While everyone from entrepreneurs to human resources professionals tout the importance of networking, it is often viewed as a necessary yet temporary activity – a salvo designed to quickly rectify job loss or lack of venture capital. However, effective networking stems from a genuine desire to help others; this desire remains constant and consistent, regardless of whether your career or company is in transition or firmly established. Master networkers build, maintain and promote their networks throughout their working lives. If you are interested in joining these ranks, here are six key tenets:
1. Be helpful
Reciprocity is the foundation of networking. When people in your network get stronger, so do you. Promote the individuals in your network actively; connect them to opportunities and facilitate introductions.
2. Keep in touch
Send a message to the members of your network at least twice a year. Inform your contacts of your recent successes, promotions and key wins. Also take the opportunity to applaud the wins achieved by mutual acquaintances.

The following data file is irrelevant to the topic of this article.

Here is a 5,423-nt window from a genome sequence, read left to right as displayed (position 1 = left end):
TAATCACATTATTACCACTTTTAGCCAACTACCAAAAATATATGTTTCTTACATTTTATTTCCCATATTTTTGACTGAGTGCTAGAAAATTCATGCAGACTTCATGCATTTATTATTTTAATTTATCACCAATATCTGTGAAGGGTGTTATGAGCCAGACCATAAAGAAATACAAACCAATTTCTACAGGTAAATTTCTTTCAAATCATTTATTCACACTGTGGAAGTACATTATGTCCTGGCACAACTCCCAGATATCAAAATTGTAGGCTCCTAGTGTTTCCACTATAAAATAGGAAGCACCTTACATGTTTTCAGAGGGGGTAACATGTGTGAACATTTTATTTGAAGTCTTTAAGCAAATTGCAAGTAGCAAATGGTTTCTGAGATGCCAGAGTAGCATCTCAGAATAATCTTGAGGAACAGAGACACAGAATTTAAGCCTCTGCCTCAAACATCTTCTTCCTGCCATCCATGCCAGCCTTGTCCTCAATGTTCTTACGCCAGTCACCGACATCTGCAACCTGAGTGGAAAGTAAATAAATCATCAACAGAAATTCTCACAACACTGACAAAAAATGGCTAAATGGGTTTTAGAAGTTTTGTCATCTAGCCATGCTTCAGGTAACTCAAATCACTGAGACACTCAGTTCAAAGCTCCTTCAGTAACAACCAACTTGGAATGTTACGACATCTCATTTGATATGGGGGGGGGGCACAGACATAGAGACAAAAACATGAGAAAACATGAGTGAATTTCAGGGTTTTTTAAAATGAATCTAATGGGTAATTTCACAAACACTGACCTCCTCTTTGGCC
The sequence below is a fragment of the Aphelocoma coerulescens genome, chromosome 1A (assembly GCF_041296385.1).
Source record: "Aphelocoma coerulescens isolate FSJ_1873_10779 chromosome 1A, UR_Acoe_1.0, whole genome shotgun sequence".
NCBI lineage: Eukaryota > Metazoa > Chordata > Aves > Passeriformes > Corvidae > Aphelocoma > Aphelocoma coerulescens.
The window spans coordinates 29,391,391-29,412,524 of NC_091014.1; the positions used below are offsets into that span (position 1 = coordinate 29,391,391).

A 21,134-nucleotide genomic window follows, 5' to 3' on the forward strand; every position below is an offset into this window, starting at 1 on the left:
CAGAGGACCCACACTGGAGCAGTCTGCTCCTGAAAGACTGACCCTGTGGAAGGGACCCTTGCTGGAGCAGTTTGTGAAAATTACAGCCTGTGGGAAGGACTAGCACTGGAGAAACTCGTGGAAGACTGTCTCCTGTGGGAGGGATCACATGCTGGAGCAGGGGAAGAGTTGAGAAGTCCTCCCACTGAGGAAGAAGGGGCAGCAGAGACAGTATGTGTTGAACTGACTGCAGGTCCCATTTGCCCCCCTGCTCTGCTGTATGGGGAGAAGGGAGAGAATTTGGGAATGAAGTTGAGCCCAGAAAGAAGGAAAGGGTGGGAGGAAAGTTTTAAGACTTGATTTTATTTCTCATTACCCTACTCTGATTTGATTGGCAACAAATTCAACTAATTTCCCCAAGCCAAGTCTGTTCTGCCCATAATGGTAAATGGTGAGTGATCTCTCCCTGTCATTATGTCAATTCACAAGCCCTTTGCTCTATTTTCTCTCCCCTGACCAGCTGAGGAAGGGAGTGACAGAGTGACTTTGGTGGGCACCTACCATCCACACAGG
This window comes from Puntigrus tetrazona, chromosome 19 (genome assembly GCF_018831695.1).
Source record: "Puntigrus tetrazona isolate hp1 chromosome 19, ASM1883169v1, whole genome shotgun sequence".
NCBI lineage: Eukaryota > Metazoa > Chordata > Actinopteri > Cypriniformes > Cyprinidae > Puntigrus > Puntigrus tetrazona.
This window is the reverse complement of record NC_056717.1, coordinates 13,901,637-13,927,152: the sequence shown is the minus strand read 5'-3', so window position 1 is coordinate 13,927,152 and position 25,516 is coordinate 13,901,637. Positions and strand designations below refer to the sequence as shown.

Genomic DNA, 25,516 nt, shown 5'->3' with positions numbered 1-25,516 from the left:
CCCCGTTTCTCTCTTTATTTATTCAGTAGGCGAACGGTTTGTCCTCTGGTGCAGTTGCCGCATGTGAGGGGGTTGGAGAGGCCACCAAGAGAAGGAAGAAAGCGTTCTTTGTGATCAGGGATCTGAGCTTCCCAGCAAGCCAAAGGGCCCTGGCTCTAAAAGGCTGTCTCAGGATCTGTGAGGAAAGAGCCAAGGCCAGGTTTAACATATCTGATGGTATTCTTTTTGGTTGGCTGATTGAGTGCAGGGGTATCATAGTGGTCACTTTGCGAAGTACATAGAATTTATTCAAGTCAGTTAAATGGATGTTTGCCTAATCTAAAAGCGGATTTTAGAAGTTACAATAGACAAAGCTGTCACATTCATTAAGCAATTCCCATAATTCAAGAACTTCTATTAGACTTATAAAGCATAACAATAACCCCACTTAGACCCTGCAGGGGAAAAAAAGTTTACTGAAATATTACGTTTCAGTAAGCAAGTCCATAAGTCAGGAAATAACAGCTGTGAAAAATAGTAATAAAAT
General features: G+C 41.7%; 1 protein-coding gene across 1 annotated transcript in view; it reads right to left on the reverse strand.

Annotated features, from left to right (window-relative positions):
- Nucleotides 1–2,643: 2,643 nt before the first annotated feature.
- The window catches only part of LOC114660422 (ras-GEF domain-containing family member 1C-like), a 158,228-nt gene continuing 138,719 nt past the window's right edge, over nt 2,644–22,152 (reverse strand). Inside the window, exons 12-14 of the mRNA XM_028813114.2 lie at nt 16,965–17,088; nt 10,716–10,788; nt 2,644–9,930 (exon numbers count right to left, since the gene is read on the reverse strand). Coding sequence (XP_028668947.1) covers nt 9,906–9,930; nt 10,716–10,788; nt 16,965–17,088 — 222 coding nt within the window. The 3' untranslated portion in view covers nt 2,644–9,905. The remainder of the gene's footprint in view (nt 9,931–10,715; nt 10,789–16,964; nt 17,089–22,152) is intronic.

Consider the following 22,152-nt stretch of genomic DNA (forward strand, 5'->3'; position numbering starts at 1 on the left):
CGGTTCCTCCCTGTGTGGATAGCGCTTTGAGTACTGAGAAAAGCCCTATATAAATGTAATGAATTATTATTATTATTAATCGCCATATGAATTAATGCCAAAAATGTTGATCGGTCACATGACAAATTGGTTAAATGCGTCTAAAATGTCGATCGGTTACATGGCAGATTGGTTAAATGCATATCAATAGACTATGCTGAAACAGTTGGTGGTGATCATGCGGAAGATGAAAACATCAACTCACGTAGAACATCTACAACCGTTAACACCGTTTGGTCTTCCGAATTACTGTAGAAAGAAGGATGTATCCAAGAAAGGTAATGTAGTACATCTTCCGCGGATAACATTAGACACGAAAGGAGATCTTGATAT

3. Connect continually
Attend conferences, networking events, industry group meetings, social events and alumni organizations. Become a connector, rather than a business card collector.
Rapport and trust thrive in an environment of mutual interest and respect. Talk less about yourself, ask questions and listen actively. Remember a few points about each person that you meet and note them on the back of his or her business card or in your phone, along with the date you met.
5. Be authentic
You will connect and get along with some people more than others. That is okay. If you meet someone and do not authentically feel the desire to continue a networking relationship, heed that inner voice.
6. Follow up
Set aside some time after every meeting, every event and every coffee to follow up with a phone call or an email. Share an insightful article, case study or tweet with your contact.
Bottom line: effective networking requires some degree of work and authentic interest in the well-being of other human beings. It is not enough to stockpile a stack of business cards and access them only when you are unemployed. Nurture a reputation for being useful and helpful and your network will pay dividends, often when you least expect it.
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